Excerpts reprinted from CRAIN'S CHICAGO BUSINESS, May 1, 2007
25 Women to Watch
First lady. Jockey. Egyptologist. Talk show host. And a nun.
This isn’t the beginning of a bad joke. It’s what some of our 25 Women to Watch wanted to be when they grew up.
Instead, they made their mark on industries throughout Chicago, from the trading floor of the Chicago Mercantile Exchange to the check-in lines at O’Hare.
This year’s Women to Watch are bankers, academics, marketing mavens and logistics experts. They are fundraisers, doctors and a chief operating officer who started out making french fries in Dayton, Ohio.
One is responsible for the tallest skyscraper in the United States designed by a woman-owned architecture firm. Another built the city’s first Wal-Mart. And if the Dan Ryan Expressway still feels bumpy at the end of the year, one of these women will be to blame.
We figured you’d read enough, here in Crain’s and elsewhere, about the challenges of the female CEOs who run Chicago’s biggest public companies: Brenda Barnes of Sara Lee Corp., Patricia Woertz of Archer Daniels Midland Co. and Irene Rosenfeld of Kraft Foods Inc. Their hurdles are formidable — and well-documented.
So, we went in search of momentum, looking not only for women at the top of their fields, but also for the lesser-knowns who have particularly pressing goals to meet in the coming year — from landing the 2016 Olympics to saving the Chicago Transit Authority.
And this is what we found: not what these women thought they would be, but who they really became.
CEO • DSC Logistics, Inc.
Twenty years ago, supply chain management was a snooze. Once a company figured out how it was going to get its goods from point A to point B and where it was going to store them, it stuck with the routine for years.
But in the 1990s, CEOs realized they could save money by outsourcing their transporting and warehousing to contractors who could monitor customer-ordering patterns and other trends to adjust the supply chain as needed.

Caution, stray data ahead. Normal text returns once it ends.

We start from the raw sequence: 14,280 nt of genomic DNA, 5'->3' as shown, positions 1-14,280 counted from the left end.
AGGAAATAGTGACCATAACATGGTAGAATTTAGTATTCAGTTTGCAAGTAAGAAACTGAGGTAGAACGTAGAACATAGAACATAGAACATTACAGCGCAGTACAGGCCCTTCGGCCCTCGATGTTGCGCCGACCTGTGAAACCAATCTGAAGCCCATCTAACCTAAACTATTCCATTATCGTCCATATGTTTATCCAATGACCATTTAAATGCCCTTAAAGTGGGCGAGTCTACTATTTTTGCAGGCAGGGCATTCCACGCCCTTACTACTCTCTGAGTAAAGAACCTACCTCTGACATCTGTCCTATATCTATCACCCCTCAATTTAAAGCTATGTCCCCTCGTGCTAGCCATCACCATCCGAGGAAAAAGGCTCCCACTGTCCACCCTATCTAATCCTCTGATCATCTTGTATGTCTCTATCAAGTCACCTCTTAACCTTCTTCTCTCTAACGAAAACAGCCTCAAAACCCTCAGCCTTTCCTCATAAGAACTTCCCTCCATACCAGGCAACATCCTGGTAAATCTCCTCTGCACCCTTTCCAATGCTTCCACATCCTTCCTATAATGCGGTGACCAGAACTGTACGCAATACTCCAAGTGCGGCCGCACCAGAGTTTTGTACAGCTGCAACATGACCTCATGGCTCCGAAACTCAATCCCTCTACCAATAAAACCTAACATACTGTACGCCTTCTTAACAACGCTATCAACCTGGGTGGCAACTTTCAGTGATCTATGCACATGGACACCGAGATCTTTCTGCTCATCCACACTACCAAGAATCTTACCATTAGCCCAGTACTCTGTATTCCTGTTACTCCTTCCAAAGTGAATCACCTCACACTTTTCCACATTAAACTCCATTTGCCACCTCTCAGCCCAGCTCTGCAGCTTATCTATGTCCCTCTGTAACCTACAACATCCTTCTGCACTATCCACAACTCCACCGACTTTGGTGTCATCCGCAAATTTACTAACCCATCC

Ann Drake, fresh out of Northwestern University’s Kellogg School of Management, saw the changes coming. Then an executive vice-president at the warehousing company her father started in Des Plaines in the 1960s, she transformed the firm into a third-party logistics management business.
“Today, execution is just the ticket for entry,” says Ms. Drake, 59. “It’s all the other things you do around execution that are important.”
Since becoming CEO in 1994, she has redesigned company warehouses to make them more efficient and introduced new services for clients, like packaging and order fulfillment.
With annual revenue that has doubled under her watch to $300 million, DSC has a staff of 2,300 that manages distribution centers across the country for clients like Wal-Mart Stores Inc. of Arkansas and J. M. Smucker Co. in Ohio.
“Ann is willing to learn about what drives us and steps in to make the changes that are necessary,” says Rich Wilson, director of corporate distribution at food maker Smucker’s, for whom DSC manages 1.3 million square feet of warehouse space in six locations.
Ms. Drake picked the right time to expand DSC. Two-thirds of Fortune 500 companies now outsource supply chain management to third-party logistics companies, spending $158.1 billion for the service in 2005, according to logistics research firm Armstrong & Associates.
But while DSC is the biggest third-party logistics company in Chicago, it competes for contracts against giants like DHL Americas Logistics in Florida and UPS Supply Chain Solutions in Atlanta. And Chicago is not the dominant transportation hub it once was, as Los Angeles, Dallas and Atlanta have become major distribution points.
To stay competitive, DSC needs to grow. Ms. Drake plans to do that by pursuing more business from existing customers as they go global; taking on more business from mid-sized firms, which are increasingly outsourcing their logistics divisions, and advertising DSC’s woman-owned business status to pique the interest of companies with supplier diversity programs.
WHY WE SHOULD WATCH HER: She is pushing to build DSC Logistics into a $500-million business, which would help Chicago maintain its foothold as one of the biggest distribution centers in the U.S.
CROSSROAD: After she earned an MBA in 1984, she wrote a reorganization plan that persuaded her father to appoint her DSC’s executive vice-president. Previously, her father never thought to tap her for leadership because “it was a man’s world.”
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